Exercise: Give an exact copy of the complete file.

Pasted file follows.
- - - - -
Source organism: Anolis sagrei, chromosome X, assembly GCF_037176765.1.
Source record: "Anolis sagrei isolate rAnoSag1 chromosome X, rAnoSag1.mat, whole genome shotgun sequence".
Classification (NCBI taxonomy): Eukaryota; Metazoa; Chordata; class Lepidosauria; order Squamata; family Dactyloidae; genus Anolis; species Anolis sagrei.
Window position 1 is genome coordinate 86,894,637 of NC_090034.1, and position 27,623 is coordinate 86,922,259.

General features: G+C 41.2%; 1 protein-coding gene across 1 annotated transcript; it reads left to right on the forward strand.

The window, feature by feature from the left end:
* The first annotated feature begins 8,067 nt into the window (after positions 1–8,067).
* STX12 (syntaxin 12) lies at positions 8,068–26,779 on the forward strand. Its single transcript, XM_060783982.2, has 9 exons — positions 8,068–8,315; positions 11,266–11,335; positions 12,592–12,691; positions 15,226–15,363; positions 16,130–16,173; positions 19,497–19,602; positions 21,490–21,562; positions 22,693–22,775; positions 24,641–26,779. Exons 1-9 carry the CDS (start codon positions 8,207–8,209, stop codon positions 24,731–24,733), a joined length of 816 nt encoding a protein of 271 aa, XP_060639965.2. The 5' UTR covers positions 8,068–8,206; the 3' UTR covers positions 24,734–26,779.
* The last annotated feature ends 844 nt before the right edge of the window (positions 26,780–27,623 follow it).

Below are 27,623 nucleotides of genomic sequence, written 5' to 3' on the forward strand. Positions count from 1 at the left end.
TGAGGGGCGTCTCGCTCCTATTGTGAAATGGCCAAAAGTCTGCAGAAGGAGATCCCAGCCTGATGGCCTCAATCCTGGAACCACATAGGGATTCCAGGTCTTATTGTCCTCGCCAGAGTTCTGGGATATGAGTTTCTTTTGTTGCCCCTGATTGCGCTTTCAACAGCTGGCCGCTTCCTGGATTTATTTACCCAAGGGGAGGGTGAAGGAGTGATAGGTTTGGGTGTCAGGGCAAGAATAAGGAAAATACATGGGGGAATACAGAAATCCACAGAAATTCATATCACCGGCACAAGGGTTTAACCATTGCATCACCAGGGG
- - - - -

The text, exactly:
Source organism: Anolis sagrei, chromosome X, assembly GCF_037176765.1.
Source record: "Anolis sagrei isolate rAnoSag1 chromosome X, rAnoSag1.mat, whole genome shotgun sequence".
Classification (NCBI taxonomy): Eukaryota; Metazoa; Chordata; class Lepidosauria; order Squamata; family Dactyloidae; genus Anolis; species Anolis sagrei.
Window position 1 is genome coordinate 86,894,637 of NC_090034.1, and position 27,623 is coordinate 86,922,259.

General features: G+C 41.2%; 1 protein-coding gene across 1 annotated transcript; it reads left to right on the forward strand.

The window, feature by feature from the left end:
* The first annotated feature begins 8,067 nt into the window (after positions 1–8,067).
* STX12 (syntaxin 12) lies at positions 8,068–26,779 on the forward strand. Its single transcript, XM_060783982.2, has 9 exons — positions 8,068–8,315; positions 11,266–11,335; positions 12,592–12,691; positions 15,226–15,363; positions 16,130–16,173; positions 19,497–19,602; positions 21,490–21,562; positions 22,693–22,775; positions 24,641–26,779. Exons 1-9 carry the CDS (start codon positions 8,207–8,209, stop codon positions 24,731–24,733), a joined length of 816 nt encoding a protein of 271 aa, XP_060639965.2. The 5' UTR covers positions 8,068–8,206; the 3' UTR covers positions 24,734–26,779.
* The last annotated feature ends 844 nt before the right edge of the window (positions 26,780–27,623 follow it).

Below are 27,623 nucleotides of genomic sequence, written 5' to 3' on the forward strand. Positions count from 1 at the left end.
TGAGGGGCGTCTCGCTCCTATTGTGAAATGGCCAAAAGTCTGCAGAAGGAGATCCCAGCCTGATGGCCTCAATCCTGGAACCACATAGGGATTCCAGGTCTTATTGTCCTCGCCAGAGTTCTGGGATATGAGTTTCTTTTGTTGCCCCTGATTGCGCTTTCAACAGCTGGCCGCTTCCTGGATTTATTTACCCAAGGGGAGGGTGAAGGAGTGATAGGTTTGGGTGTCAGGGCAAGAATAAGGAAAATACATGGGGGAATACAGAAATCCACAGAAATTCATATCACCGGCACAAGGGTTTAACCATTGCATCACCAGGGG